Drawing on experiences to create music

Indie-rock band Curtains tell us about their music influences and more.
Curtains Album 'Pages of My Memory'.
Curtains Album 'Pages of My Memory'.

DELHI-based musicians Dev Bhardwaj and Prakhar Yadav—they met on a school trip, have been friends for about six years, and are now in their final year of college—mention that they have ‘greatly influenced each other’. In fact, the duo that form the indie-rock band Curtains, share that, over the years, they have ‘found that perfect middle ground where our differences and similarities conjoin to make the sound that you hear of as Curtains’. We speak to them about their debut eight-track bilingual album ‘Pages of My Memory’, which they released in February this year. Excerpts from an email interview…

1. I've read that it took you three years as a band to figure out what this album should sound like. Is that true? Tell us the process of its making this album.

Honestly, making an album in itself is a laborious task especially when you are executing all the tasks from composing, recording to post-production. We always wanted to create an album, a body of work that represented our sound. It did take us three years to complete because we kept changing the tracks, scraping some and adding new ones. The core idea of our album was to document what we were experiencing in our lives. As time went on, we changed and so did the album. I think at a certain point we both realised that we had come a long way from where we started. But we are really glad that it took us these three years to find our sound and to really bring out the best in each other. We,, as a band, actually grew so much in college where we interacted and collaborated with incredibly talented musicians and artists like Kevin and Gayatri, who are featured on the album as well; Rishita, Divyansh and Ananya, who helped us develop visual aesthetics that complemented our music; Akshat, who created the album art for us.

We composed, recorded, and produced the album in our own small bedroom-studio set-ups. As neither of our homes were soundproof or acoustically treated, we would wait until midnight to start recording. We also used DIY techniques like using blankets and mattresses to absorb unwanted reverberations and block noise.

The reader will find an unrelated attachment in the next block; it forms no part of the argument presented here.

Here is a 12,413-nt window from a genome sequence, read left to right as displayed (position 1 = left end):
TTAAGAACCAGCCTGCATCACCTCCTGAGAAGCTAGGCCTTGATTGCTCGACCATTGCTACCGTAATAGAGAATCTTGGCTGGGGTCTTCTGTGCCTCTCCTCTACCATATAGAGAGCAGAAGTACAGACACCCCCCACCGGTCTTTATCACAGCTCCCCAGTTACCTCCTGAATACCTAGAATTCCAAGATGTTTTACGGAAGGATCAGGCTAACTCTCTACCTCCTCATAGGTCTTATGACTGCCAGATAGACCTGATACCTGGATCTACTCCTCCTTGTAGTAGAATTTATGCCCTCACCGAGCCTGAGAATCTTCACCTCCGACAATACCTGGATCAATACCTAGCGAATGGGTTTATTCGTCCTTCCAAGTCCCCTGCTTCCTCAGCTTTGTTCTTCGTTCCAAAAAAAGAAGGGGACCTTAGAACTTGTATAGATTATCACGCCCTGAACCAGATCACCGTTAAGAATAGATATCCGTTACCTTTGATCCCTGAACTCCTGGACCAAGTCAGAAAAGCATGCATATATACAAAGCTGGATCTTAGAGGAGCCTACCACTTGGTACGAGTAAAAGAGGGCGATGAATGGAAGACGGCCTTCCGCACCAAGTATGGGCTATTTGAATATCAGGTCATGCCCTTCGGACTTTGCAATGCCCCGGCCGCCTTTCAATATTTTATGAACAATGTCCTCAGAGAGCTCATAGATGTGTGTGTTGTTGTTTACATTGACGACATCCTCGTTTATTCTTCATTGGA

2. I'd categorise you as a slow rock band. Correct me if I am wrong; and I'd like to know what your musical influences are?

We generally define ourselves as an indie pop/rock duo because it is the most diverse label to give. But in reality, we tend not to stick to a particular genre since our musical influences are so varied and diverse. Among the two of us, we have drawn influences from rock, pop, hip-hop, trip-hop, electronica, metal, and Indian film and indie music as well. Some of our favourite artists are Lucky Ali, Strings, Alt-J, Foster the People, Massive Attack, Brockhampton, King Crimson, and Enter Shikari. We believe that we can make music in different genres while still retaining a specific sonic factor that distinguishes and defines us as a band.

3. You met in the tenth grade, and have been jamming ever since. How similar are your styles?

Dev: We do have some similar influences. Not a single person has a style that is completely in sync with the other and I think that is why it's really important for a duo/band to find that middle ground.

Jamming and writing together has been my favourite part about this whole experience. Our styles, I would say are somewhat similar, and the parts that are not only tend to expand my experience and horizon.

4. How different are each of your creative choices and how does that define the band's music?

Prakhar: Where we really shine is in our ability to accept and incorporate different styles that we introduce to each other. Dev has a really strong background in pop songwriting and it is amazing to see him break out of his comfort zone to complete a song that is more rock/electronica. Both of us throw a lot of new ideas at each other when either of us faces a songwriting block and it genuinely helps in getting out of the slump. This is only made possible because of how different our listening habits and music tastes are. ‘Pages I’ started out as a proper pop-rock song, but over time it developed more into a slow rock ballad because we kept experimenting with its sonic elements and the song structure.

5. Your songs are bilingual. Is that an advantage in terms of expanding your artistic repertoire, as well as your audience?

Starting off, we actually were in a dilemma about whether our songs should be restricted to Hindi or English. We ended up deciding that this was a stupid thing to worry about. Such a barrier would have been disingenuous to our craft. Our songs are bilingual because it is the most natural thing for us as songwriters. We have grown up speaking Hindi and English in our households and daily lives, we think and communicate in two languages, so it was kind of inevitable that it carried over into our songwriting. Bilinguality can definitely be an advantage because some ideas are better expressed in a certain language. Languages are tools for communication; the more tools you have the better.

6. What's next for Curtains?

Our next step is going to be creating a new line-up of artists for the band to tour and perform. We have also started working on our next project, which will probably and hopefully be out in the next few months. Expanding our sonic horizon and skillset remain the most important thing for us. It is important for us to keep evolving and growing not only as songwriters but as producers as well.

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